The recent spill of toxic sludge at Ajka in Hungary should grab the attention of the public in the Nashwaak and Saint John river valleys. The proposal for an open-pit mine in the upper Nashwaak Watershed at Sisson Brook above Stanley poses a similar threat to both the Nashwaak and Saint John river systems.
Given the Hungarian disaster, it’s informative to put the threat of the Sisson Brook mine in perspective. In Ajka, a leak of one million cubic metres of toxic sludge has resulted in an environmental disaster initially covering 4,000 hectares and destroying local streams for the foreseeable future, while simultaneously threatening the Danube River more than 100 kilometres away.
The tailing dams at Sisson Brook will impound 100 million cubic metres of toxic tailings. The dams will be similar to those at Ajka and will be higher than the Mactaquac Dam. The tailings will imperil the Napadogan and Nashwaak streams and ultimately the Saint John River for a minimum of 20 years.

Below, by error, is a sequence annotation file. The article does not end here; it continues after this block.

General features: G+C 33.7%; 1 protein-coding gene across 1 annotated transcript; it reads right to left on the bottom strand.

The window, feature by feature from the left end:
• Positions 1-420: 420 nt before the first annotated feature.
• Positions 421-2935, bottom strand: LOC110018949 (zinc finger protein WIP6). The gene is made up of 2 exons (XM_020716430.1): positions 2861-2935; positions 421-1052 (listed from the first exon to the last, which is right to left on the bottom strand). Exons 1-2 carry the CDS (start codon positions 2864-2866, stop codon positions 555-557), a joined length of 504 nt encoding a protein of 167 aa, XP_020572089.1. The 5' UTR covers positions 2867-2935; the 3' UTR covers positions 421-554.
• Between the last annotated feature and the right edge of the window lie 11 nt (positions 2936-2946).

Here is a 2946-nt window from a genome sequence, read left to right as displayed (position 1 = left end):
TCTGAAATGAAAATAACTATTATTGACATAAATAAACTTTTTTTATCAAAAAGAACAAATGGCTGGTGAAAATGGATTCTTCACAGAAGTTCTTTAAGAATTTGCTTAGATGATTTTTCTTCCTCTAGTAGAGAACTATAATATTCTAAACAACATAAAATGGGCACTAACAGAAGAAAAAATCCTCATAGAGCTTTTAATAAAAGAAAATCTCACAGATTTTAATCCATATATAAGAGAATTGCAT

Experiences at similar mines across the world suggests this period of direct threat will be greatly extended by periodic mine shutdowns. The threat of catastrophic disaster will be accompanied by the daily poisoning of our air and water by the lead and arsenic emissions from this mine.
No amount of financial bonding will be sufficient to recover the Nashwaak and Saint John rivers should these dams fail. No amount of bonding will reverse the cumulative effects of arsenic and lead on the children of the Nashwaak Valley.
Is it really worth 20 years of 160 jobs to risk what for many New Brunswickers is their most valuable resource, and to expose our youth and ourselves to these risks?
Let the new provincial government know in no uncertain terms that this mine has to be stopped.